Small retailers eyeing bright outlook overseas

A young girl wearing Babiator sunglasses Babiators' sunglasses are now on sale in shops in 45 countries

The founders of a new brand of children's sunglasses guessed their sales would soar across the US thanks to the glare of publicity provided by a celebrity TV endorsement.

The company in question is called Babiators, and the praise came back in 2012 from actor and comedian Nick Cannon, the husband of singer Mariah Carey.

Appearing on the popular Ellen DeGeneres Show, he said how much he liked his baby son's sunglasses.

The publicity, which came just a year after the Atlanta-based business was formed, sparked a stampede of customers and put Babiators firmly on the map in the US.

With its domestic sales having continued to grow strongly, the company, which now has 15 staff, has since expanded overseas.

But while Babiators enjoyed a dream start in its home market, how has it fared abroad? And what are the wider issues that small retailers have to face when seeking international sales?

Start Quote

One of the major challenges is brand unity, [of] wanting to make sure that the person who signs on to exclusive rights for Babiators in another country gets your brand, and will sell it well”

End Quote Molly Fienning Co-founder Babiators
'Could be fun'

Babiators was founded by two couples who had been friends since university, Ted and Molly Fienning, and Matthew and Carolyn Guard.

The inspiration for the product sprang from Mr Fienning's previous job as a fighter pilot for the US Marine Corps.

One time while Mrs Fienning was watching her husband and his colleagues land their planes at their base in South Carolina, she noticed that all the children in attendance were having to squint as they looked up at the sky.

The military had issued Aviator sunglasses to the adults watching their loved ones, but not to the boys and girls.

"The kids were kind of left out there in the sun," says Ms Fienning, 34.

She mentioned the children's predicament to her husband, who came up with the name, Babiators.

"Once we had the name, we thought, 'OK, this could be fun,'" she says.

Developing the idea with the Guards, they designed sunglasses which were made out of rubber instead of plastic, so as to be as durable and child-friendly as possible.

Babiators co-founders, left to right, Molly Fienning, Carolyn Guard and Matthew Guard Babiators says being an American company has helped their overseas sales

They started selling Babiators in March, 2011, for about $20 (£12) each.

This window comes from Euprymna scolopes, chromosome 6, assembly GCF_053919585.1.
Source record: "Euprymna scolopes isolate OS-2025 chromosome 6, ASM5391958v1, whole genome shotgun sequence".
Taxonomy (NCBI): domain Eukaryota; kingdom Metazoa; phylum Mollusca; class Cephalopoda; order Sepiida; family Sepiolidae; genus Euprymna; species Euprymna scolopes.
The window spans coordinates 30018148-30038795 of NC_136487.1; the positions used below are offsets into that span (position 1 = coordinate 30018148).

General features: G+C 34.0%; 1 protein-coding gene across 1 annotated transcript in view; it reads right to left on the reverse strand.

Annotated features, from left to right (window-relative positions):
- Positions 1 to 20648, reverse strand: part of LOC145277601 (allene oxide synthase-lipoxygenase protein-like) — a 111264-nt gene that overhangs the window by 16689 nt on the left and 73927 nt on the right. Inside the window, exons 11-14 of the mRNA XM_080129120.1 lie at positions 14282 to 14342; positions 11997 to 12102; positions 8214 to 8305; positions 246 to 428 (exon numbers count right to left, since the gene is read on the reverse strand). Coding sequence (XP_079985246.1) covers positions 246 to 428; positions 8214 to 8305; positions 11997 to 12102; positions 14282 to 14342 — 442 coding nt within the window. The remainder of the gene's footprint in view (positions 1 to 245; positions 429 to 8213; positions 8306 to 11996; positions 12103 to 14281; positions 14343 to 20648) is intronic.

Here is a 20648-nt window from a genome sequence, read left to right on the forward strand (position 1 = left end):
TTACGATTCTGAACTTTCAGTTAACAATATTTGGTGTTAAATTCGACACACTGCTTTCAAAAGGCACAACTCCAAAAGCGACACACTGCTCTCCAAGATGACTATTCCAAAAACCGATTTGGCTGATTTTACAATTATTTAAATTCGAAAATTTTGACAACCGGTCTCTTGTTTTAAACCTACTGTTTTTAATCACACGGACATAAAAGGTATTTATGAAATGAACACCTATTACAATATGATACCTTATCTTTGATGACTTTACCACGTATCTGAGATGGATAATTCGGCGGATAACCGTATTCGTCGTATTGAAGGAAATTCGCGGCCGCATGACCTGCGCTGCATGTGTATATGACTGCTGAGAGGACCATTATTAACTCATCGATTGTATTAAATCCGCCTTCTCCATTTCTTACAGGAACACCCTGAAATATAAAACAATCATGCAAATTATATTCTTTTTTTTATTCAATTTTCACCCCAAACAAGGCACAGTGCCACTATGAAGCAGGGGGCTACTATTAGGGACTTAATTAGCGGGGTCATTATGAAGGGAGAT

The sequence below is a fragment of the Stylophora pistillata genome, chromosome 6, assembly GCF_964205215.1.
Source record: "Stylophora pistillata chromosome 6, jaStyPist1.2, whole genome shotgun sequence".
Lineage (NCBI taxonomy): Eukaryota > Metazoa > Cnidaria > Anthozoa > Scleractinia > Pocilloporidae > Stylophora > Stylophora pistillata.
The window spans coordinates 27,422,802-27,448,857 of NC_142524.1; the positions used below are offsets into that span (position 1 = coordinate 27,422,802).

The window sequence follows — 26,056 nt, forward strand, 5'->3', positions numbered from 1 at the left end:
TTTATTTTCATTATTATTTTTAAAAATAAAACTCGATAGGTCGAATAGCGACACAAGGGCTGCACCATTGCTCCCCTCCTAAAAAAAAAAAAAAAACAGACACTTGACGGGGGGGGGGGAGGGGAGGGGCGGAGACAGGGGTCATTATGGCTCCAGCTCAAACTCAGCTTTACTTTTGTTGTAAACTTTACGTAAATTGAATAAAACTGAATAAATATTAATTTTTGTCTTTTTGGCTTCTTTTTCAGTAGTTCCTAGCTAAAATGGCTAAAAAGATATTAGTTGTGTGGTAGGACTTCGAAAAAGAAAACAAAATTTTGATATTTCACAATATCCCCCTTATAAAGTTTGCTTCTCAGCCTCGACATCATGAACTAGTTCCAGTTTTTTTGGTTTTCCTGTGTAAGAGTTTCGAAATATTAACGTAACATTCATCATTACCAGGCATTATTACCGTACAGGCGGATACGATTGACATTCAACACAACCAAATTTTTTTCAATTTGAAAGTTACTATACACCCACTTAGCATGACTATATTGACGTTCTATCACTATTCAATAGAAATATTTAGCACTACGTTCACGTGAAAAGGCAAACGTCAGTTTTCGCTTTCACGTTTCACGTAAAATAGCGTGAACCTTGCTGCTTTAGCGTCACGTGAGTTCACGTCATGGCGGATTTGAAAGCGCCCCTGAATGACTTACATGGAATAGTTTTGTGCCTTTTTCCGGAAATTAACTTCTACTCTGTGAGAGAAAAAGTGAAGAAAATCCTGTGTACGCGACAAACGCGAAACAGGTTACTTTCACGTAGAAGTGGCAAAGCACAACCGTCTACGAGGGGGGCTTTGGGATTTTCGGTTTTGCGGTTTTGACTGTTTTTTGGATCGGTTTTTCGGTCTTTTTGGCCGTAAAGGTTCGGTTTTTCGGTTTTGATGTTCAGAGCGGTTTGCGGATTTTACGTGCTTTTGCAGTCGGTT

'Brand unity'

Although the Babiators' website allows customers to buy the sunglasses directly, the company realised that most people, when buying clothes or clothing accessories, like to try them on first.

Start Quote

Entrepreneurs need to do what I'm not sure comes naturally to them - they need to pause and study the culture”

End Quote Candace Corlett WSL Strategic Retail

So after some speedy international expansion, the sunglasses are now available in 45 countries, via almost 2,000 retailers.

This swift overseas growth has posed some obstacles for the company.

"One of the major challenges is brand unity," says Ms Fienning. "[Of] wanting to make sure that the person who signs on to exclusive rights for Babiators in another country gets your brand, and will sell it well."

But despite these worries, with Babiators' total sales set to hit $4m (£2.4m) this year, Matthew Guard says the brand's strong American identity has been a big help overseas.

"The fact that we have a very American brand is actually a real asset," says Mr Guard, 34. "The hard part for many entrepreneurs is finding an identity that works [abroad]."

'Good feel'

For UK-based ladies' shoes designer Sarah Watkinson-Yull, she has worked hard to ensure that her company's expansion into mainland Europe has increased the strength of her brand, rather than damage it in any way.

Sarah Watkinson-Yull with one of her shoes Ms Watkinson-Yull keeps a close eye on stockists

The 24-year-old is the owner of Oxfordshire-based Yull, which she started in 2011 while still at university.

Yull now sells 600 pairs of shoes in Europe a year, via independent shops predominantly in Italy, France and Belgium.

While the stores are supplied by agents in each country, Ms Watkinson-Yull personally checks and approves which shops can stock her shoes.

"Thanks to social media and the internet, I can have a look at the shops, and generally get a good feel for them," she says.

"I don't simply sell to a wholesaler, and let him or her sell on to anyone... the damage to the brand could be horrendous."

But whatever the plan of action a small retailer has in order to succeed in overseas markets, analyst Candace Corlett, president of New York-based WSL Strategic Retail, says that carrying out significant research is vital.

She advises such firms that they look closely at the target markets, with the help of local consultants and through detailed preparation.

"Entrepreneurs need to do what I'm not sure comes naturally to them," she says. "They need to pause and study the culture."

With so many potential pitfalls to overseas expansion, some small retailers have decided to instead stick to their home market, at least for now.

One such business is Atlanta-based Hide-ees, which makes cotton shorts for girls to wear under dresses and skirts, to prevent them from accidently showing their underpants.

Its products are currently available in 500 retailers across the US, and the company has decided to focus solely on growing its sales within the states, at least for the foreseeable future. Even its online sales are only open to people based within the US.